By Construction Tech Review | Tuesday, January 29, 2019
ConTech can be explained in many ways. ConTech is a technology used to innovate the way companies plan, design, and build structures. It also overlaps with construction and management. ConTech can also be called PropTech, but some experts don’t agree with it. As an example, Building Information Modeling is a smart 3D model-based process which gives the construction, engineering, and architecture the insight and tools to plan, design, construct and manage buildings more efficiently. BIM is not PropTech, but the models that derive from it are.
Technology is an integral part of ConTech. 3D printing is its part, and it is used extensively in preparing models that help in effective planning. Prefabrication which is not new in ConTech is still used and is a way to move away from traditional methods of construction. Construction companies are digitalizing the workflow processes. Utilization of AI is prominent for workflow management. Other than deploying sensors throughout the construction area, drones are used with machine learning for job site analysis. Robots are assigned for repetitive tasks and wearables are used for worksite safety. AI analytics and Augmented Reality will make a huge difference in managing the designed structures.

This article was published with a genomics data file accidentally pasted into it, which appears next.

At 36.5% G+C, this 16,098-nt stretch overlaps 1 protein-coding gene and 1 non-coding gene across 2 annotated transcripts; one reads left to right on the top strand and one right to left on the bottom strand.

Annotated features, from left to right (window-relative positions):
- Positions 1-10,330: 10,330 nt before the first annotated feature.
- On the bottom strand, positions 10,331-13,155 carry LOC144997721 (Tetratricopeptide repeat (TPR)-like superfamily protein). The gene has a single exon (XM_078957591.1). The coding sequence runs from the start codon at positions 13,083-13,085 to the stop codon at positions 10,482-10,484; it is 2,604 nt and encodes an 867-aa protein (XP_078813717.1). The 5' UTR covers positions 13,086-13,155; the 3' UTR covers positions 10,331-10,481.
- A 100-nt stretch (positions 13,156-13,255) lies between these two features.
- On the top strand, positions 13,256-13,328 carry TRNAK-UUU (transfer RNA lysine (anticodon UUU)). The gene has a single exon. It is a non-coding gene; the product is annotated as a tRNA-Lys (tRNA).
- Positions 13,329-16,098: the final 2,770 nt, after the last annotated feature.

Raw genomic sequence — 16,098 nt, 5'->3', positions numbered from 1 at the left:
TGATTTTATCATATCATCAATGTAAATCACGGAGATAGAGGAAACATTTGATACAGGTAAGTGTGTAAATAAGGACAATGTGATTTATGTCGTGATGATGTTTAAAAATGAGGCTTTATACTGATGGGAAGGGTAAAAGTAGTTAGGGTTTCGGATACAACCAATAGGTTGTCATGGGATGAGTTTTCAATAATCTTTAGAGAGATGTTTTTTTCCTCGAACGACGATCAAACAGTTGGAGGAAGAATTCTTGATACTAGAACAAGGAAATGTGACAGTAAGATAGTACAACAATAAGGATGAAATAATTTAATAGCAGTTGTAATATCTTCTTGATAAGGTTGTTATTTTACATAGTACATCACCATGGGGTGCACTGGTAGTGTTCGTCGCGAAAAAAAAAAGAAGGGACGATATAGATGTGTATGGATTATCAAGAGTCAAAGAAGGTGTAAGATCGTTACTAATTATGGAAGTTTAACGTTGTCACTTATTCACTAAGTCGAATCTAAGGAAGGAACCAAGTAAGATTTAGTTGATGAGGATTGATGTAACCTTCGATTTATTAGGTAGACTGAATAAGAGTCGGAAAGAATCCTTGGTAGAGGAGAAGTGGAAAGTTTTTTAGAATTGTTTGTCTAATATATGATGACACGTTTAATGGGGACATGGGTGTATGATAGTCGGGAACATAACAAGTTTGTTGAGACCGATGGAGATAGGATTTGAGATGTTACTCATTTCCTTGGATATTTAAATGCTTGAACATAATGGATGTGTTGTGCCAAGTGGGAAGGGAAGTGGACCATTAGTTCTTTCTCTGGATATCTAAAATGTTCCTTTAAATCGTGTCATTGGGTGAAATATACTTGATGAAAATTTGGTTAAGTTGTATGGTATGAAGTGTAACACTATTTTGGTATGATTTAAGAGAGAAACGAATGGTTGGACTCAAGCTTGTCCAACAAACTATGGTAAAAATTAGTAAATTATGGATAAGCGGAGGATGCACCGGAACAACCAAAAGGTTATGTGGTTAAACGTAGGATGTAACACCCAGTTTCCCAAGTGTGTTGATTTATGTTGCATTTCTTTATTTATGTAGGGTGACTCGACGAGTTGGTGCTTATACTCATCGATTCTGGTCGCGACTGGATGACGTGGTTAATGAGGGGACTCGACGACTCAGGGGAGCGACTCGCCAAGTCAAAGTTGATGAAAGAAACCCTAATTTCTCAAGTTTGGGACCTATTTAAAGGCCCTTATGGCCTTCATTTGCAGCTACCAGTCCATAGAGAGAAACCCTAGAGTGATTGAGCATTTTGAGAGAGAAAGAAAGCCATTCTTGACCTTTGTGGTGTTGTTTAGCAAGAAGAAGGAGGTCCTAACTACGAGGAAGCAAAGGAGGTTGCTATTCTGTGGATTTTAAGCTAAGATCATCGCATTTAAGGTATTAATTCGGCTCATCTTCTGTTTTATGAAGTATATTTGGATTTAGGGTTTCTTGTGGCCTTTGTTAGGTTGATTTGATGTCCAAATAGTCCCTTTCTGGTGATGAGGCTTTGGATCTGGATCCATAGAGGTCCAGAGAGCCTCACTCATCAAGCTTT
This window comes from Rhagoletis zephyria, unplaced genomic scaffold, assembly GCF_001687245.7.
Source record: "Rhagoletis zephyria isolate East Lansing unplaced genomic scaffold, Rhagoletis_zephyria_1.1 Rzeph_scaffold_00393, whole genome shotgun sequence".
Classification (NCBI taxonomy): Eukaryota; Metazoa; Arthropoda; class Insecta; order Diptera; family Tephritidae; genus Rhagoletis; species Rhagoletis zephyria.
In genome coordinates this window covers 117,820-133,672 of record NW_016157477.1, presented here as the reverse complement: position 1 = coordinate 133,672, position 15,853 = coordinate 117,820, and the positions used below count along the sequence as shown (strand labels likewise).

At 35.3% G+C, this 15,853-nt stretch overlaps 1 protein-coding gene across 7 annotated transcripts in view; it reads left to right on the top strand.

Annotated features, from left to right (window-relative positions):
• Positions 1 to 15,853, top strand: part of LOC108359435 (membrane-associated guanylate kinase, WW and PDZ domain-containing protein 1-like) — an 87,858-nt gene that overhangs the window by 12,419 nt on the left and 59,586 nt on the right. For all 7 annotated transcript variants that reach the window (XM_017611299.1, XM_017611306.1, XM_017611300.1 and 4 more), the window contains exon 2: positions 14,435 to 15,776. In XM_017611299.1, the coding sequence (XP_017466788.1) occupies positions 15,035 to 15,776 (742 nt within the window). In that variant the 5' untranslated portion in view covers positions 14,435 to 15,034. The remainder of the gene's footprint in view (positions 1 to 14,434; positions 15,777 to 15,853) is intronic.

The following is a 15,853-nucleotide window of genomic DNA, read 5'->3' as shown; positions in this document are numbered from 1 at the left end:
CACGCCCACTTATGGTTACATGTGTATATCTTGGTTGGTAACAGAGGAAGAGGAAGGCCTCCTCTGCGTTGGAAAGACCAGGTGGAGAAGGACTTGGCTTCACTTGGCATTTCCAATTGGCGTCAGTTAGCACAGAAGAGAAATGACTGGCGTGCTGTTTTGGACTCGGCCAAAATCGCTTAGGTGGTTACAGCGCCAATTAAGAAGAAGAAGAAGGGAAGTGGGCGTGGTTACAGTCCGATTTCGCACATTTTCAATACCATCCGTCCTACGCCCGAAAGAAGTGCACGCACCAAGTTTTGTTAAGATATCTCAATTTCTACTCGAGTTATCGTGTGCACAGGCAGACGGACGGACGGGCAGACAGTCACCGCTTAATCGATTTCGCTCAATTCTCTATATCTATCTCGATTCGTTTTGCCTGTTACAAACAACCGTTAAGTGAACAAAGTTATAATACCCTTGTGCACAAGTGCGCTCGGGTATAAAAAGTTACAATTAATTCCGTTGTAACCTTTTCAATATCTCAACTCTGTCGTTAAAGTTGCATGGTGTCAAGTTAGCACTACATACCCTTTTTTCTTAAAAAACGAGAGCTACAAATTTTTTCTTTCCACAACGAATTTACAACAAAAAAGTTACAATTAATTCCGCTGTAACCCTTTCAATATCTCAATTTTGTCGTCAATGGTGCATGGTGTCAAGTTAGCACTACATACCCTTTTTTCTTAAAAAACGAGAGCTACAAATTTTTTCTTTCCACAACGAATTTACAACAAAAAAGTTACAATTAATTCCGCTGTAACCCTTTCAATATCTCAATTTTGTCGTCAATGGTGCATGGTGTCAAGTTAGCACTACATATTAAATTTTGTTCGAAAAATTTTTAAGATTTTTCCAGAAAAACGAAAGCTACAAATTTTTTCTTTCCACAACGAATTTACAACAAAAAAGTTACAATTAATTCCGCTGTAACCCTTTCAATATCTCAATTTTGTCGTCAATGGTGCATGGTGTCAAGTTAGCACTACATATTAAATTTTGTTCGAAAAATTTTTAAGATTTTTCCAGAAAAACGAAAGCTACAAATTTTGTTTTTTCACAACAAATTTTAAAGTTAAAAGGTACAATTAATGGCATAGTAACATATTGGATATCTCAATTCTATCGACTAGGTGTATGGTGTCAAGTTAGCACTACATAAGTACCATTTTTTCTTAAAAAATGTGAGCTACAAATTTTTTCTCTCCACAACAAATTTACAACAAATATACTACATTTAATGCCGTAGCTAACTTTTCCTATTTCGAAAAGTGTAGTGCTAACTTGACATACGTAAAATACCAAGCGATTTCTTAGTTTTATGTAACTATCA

ConTech is a vast market. It was worth $17 trillion in 2017, and it is predicted to grow up to $24 million and exceed it in 2021. Even though the industry is worth so much, there have been few innovations especially in regards to construction methods. The advances in the design and workflow are significant, but the actual construction still is more or less the same.
Construction is a business with a lot at stake. Owners, designers, contractors, engineers, operators, site labors, subcontractors and many more are at play here. It is easy to innovate on the design front but to drive change in construction methods which is not proven can have devastating and result in loss of lives. Still, this limitation presents a tremendous opportunity. The potential for innovating the untouched sector are enormous. A disruptive change in the construction field is challenging, and the conservative stakeholders will need convincing.
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